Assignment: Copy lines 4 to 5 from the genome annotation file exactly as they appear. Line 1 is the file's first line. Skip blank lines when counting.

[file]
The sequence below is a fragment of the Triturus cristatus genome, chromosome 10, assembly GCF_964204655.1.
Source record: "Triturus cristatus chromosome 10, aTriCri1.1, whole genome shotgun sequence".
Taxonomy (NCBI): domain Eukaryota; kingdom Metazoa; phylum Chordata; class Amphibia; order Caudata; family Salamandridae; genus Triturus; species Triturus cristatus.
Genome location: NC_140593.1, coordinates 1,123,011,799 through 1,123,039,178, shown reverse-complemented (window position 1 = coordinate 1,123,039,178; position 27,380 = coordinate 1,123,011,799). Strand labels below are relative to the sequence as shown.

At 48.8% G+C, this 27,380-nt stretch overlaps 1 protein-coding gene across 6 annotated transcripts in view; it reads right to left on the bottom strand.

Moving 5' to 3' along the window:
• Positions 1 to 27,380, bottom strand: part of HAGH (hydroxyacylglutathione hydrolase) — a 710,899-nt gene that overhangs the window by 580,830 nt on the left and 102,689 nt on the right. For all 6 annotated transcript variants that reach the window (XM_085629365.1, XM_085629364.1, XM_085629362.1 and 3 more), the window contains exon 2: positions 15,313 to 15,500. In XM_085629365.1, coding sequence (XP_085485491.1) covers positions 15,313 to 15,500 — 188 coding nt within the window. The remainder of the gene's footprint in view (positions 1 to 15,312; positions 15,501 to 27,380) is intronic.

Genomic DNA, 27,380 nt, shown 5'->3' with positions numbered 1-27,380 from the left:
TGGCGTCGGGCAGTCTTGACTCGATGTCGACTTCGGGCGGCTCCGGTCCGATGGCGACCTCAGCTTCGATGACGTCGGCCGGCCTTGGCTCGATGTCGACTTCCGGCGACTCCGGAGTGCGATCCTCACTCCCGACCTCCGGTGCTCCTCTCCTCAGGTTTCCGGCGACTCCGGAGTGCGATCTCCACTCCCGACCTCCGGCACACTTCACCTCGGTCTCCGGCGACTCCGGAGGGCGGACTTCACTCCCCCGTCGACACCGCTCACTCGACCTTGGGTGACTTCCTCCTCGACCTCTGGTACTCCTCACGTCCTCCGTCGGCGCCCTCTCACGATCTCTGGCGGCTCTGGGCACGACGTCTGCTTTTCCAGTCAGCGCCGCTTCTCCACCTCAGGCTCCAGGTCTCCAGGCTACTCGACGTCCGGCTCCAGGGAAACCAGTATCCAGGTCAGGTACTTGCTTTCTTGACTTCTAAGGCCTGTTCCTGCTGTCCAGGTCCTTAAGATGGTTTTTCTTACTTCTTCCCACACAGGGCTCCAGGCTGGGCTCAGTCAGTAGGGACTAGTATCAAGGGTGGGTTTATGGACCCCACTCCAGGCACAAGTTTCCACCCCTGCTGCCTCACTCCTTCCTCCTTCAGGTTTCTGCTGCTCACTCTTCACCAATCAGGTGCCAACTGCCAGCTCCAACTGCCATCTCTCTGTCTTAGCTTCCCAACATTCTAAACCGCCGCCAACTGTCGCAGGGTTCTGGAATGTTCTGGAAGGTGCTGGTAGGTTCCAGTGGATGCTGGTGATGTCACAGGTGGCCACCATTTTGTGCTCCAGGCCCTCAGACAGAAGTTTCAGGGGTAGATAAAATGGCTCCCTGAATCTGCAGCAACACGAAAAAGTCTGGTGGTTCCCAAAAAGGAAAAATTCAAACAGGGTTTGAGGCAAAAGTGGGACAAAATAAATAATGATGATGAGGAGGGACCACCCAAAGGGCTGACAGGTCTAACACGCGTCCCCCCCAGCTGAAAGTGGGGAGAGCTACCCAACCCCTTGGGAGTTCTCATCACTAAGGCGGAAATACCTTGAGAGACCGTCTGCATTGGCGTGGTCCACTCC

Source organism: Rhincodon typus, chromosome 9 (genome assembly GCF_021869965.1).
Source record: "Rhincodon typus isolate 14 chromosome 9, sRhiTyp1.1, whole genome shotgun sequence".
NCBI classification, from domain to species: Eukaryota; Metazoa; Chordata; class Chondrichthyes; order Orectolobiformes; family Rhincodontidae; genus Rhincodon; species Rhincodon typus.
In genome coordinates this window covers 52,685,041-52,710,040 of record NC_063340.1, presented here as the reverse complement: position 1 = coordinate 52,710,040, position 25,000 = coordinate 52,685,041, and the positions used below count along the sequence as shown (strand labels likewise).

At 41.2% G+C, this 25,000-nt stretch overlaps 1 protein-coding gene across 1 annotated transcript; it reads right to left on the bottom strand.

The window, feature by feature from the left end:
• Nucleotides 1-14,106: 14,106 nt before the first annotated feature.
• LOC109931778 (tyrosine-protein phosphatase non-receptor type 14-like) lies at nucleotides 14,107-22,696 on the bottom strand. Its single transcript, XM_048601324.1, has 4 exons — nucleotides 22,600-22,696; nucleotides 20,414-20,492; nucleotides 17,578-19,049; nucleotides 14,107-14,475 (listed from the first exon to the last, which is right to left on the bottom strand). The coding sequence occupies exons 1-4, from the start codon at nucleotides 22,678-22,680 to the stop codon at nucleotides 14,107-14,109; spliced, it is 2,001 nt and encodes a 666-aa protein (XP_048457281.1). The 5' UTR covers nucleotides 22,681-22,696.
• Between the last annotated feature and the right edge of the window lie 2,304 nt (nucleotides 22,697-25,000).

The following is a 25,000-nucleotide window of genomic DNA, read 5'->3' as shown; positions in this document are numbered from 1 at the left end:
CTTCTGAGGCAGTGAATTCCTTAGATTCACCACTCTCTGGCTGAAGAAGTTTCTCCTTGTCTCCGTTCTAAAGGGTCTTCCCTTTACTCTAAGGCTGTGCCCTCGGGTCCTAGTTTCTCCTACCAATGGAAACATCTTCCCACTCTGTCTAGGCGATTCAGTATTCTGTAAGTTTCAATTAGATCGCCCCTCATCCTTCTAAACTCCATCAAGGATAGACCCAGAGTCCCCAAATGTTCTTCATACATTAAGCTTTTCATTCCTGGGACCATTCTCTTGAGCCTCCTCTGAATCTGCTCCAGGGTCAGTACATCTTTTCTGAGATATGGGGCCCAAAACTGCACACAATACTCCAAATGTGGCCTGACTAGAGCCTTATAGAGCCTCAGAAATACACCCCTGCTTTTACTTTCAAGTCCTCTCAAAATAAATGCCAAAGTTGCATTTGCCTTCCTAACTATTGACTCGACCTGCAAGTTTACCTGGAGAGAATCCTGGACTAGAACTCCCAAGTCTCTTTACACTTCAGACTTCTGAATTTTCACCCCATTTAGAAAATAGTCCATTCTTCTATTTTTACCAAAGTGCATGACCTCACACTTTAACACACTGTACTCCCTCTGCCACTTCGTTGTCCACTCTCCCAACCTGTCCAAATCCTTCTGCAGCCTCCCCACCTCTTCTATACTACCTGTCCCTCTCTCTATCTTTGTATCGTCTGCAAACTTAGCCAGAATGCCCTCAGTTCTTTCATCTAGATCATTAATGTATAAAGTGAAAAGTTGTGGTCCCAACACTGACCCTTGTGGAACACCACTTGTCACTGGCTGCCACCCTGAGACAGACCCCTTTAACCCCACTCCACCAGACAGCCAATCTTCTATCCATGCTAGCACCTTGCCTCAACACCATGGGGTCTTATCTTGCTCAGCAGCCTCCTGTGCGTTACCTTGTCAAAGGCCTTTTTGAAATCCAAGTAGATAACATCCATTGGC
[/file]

Genome location: NC_140593.1, coordinates 1,123,011,799 through 1,123,039,178, shown reverse-complemented (window position 1 = coordinate 1,123,039,178; position 27,380 = coordinate 1,123,011,799). Strand labels below are relative to the sequence as shown.

At 48.8% G+C, this 27,380-nt stretch overlaps 1 protein-coding gene across 6 annotated transcripts in view; it reads right to left on the bottom strand.